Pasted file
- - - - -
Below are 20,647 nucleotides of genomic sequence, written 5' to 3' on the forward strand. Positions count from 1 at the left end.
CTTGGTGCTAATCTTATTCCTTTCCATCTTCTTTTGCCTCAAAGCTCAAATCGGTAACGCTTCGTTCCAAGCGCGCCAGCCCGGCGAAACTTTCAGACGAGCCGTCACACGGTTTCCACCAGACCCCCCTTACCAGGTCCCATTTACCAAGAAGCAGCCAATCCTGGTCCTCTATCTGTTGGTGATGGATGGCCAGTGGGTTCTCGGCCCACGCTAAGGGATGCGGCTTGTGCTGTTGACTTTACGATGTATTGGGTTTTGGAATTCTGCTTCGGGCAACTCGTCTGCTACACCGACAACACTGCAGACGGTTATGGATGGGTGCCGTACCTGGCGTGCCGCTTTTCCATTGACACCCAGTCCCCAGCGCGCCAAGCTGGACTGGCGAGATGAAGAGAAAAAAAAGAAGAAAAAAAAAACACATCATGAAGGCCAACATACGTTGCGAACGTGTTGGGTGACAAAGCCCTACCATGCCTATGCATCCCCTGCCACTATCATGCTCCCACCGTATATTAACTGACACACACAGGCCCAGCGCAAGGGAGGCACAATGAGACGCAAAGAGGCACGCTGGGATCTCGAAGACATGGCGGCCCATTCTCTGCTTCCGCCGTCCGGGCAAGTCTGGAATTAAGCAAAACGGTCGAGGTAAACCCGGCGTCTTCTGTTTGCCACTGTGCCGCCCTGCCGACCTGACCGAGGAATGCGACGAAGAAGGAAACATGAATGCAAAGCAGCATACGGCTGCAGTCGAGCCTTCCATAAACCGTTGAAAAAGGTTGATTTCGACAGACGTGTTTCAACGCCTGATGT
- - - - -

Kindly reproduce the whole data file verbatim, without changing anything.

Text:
Below are 20,647 nucleotides of genomic sequence, written 5' to 3' on the forward strand. Positions count from 1 at the left end.
CTTGGTGCTAATCTTATTCCTTTCCATCTTCTTTTGCCTCAAAGCTCAAATCGGTAACGCTTCGTTCCAAGCGCGCCAGCCCGGCGAAACTTTCAGACGAGCCGTCACACGGTTTCCACCAGACCCCCCTTACCAGGTCCCATTTACCAAGAAGCAGCCAATCCTGGTCCTCTATCTGTTGGTGATGGATGGCCAGTGGGTTCTCGGCCCACGCTAAGGGATGCGGCTTGTGCTGTTGACTTTACGATGTATTGGGTTTTGGAATTCTGCTTCGGGCAACTCGTCTGCTACACCGACAACACTGCAGACGGTTATGGATGGGTGCCGTACCTGGCGTGCCGCTTTTCCATTGACACCCAGTCCCCAGCGCGCCAAGCTGGACTGGCGAGATGAAGAGAAAAAAAAGAAGAAAAAAAAAACACATCATGAAGGCCAACATACGTTGCGAACGTGTTGGGTGACAAAGCCCTACCATGCCTATGCATCCCCTGCCACTATCATGCTCCCACCGTATATTAACTGACACACACAGGCCCAGCGCAAGGGAGGCACAATGAGACGCAAAGAGGCACGCTGGGATCTCGAAGACATGGCGGCCCATTCTCTGCTTCCGCCGTCCGGGCAAGTCTGGAATTAAGCAAAACGGTCGAGGTAAACCCGGCGTCTTCTGTTTGCCACTGTGCCGCCCTGCCGACCTGACCGAGGAATGCGACGAAGAAGGAAACATGAATGCAAAGCAGCATACGGCTGCAGTCGAGCCTTCCATAAACCGTTGAAAAAGGTTGATTTCGACAGACGTGTTTCAACGCCTGATGT